Shopping in Dar es Salaam
With the modernisation of the city, the first air-conditioned shopping centres started to appear in Dar es Salaam from 2006. However, it is best to look beyond the regular shops here and dig out bargains in the city’s local markets instead.
The local artists' cooperative Nyumba ya Sanaa (Nyerere Cultural Centre) on Ohio Street sells good-quality textiles and regional crafts. It also gives visitors the chance to watch the artisans at work. Wood-carvings and paintings can also be bought from the Mawazo Art Gallery in the YMCA grounds on Upanga Road.
Vibrantly colourful Tingatinga paintings, as first marketed by Edward Said Tingatinga, can be bought from the Tingatinga Centre on Haile Selassie Road. Artists can be seen working on projects here too.
The Kariakoo market district is arguably the real heart of Dar es Salaam. A sprawling collection of stalls and shops west of the city centre, it sells everything from fruit and spices to widescreen televisions. It’s invariably crowded, and visits here can be overwhelming, so ideally leave your valuables at home and come with a local or a guide.
The more intrigued traveller might also try visiting the Kivukoni fish market, located on the quayside in central Dar. The smell is intense, but the sheer volume and variety of fish and seafood is a sight in its own right.
For something calm and tourist-friendly, try the Weekend Craft Market at Slipway on the Msasani Peninsula, where the quality of goods is generally high. If you want to see crafts actually being made, ebony carvers still chisel in person at the Mwenge Craft Market, opposite the Village Museum on the Bagamoyo Road.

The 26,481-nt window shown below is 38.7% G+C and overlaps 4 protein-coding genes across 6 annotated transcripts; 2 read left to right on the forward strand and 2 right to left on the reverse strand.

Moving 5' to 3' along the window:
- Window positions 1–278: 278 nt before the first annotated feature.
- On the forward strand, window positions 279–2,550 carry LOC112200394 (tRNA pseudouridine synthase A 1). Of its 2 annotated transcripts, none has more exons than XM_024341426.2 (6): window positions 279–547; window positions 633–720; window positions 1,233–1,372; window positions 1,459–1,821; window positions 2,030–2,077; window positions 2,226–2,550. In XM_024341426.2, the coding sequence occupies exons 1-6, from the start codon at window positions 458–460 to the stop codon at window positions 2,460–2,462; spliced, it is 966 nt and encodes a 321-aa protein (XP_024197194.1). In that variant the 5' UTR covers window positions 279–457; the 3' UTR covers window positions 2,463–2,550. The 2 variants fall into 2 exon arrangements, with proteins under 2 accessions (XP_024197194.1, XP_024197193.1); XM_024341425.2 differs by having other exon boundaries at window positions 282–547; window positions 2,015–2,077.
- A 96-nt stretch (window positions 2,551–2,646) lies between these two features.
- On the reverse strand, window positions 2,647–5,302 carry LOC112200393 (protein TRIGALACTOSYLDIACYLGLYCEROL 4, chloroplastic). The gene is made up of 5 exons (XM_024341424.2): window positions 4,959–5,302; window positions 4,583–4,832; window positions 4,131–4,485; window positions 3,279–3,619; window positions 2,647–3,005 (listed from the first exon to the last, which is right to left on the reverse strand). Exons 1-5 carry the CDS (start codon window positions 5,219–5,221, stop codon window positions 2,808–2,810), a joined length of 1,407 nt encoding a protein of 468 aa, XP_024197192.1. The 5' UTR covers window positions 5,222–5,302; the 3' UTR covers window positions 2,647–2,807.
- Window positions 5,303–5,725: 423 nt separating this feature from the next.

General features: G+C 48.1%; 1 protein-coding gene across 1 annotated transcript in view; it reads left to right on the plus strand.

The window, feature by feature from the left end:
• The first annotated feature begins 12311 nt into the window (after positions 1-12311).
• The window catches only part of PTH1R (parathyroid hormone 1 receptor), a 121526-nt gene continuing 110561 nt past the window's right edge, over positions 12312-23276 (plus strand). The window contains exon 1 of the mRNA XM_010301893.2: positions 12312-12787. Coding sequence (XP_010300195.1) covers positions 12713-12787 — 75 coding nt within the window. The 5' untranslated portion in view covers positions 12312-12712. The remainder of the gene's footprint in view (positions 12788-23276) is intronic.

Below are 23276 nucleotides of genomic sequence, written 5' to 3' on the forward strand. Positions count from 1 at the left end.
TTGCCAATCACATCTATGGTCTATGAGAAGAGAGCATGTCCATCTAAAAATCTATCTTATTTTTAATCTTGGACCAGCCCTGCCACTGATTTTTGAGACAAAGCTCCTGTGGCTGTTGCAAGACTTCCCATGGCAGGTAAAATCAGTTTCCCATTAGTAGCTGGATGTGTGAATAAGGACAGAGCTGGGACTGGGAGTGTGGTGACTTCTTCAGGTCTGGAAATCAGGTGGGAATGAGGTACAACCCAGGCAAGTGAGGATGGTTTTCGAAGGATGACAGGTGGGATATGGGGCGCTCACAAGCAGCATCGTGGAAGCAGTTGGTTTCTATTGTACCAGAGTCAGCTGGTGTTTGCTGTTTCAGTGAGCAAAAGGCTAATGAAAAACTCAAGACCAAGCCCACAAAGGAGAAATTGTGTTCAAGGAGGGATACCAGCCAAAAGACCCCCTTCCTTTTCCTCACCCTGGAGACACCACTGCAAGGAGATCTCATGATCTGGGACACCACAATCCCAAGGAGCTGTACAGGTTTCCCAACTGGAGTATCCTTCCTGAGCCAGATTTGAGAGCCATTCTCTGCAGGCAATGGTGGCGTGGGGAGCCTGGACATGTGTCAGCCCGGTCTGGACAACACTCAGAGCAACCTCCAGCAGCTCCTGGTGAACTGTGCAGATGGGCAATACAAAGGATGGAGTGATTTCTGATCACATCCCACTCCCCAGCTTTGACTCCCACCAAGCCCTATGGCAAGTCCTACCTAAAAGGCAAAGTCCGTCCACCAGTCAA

Mlimani Shopping Centre (University of Dar es Salaam, Mwalimu Nyerere Campus) is Tanzania’s largest shopping centre and is located in northwest Dar es Salaam. It mainly contains outlets for South African brands. While there isn’t enough here to make the trip worthwhile on its own, as a hassle-free place to shop for clothes or swimwear, it’s worth considering.
Dar es Salaam opening hours are typically 0900 to 1730, though some shops stay open until 1800.
Traditional carving and handicrafts are perhaps the best gifts to bring back from Dar. The city has become one of the best places in Tanzania to find wooden masks and statues, with places like the Mwenge Craft Market allowing visitors to watch actual artists at work. The Dar region’s long history as a spice producer also makes the likes of cardamom, cinnamon, nutmeg and black pepper good buys. For the best flavours, avoid ground spices in favour of whole ones, which keep their flavour longer.
VAT in Tanzania is 18%. Duty free shopping is available at the airport.
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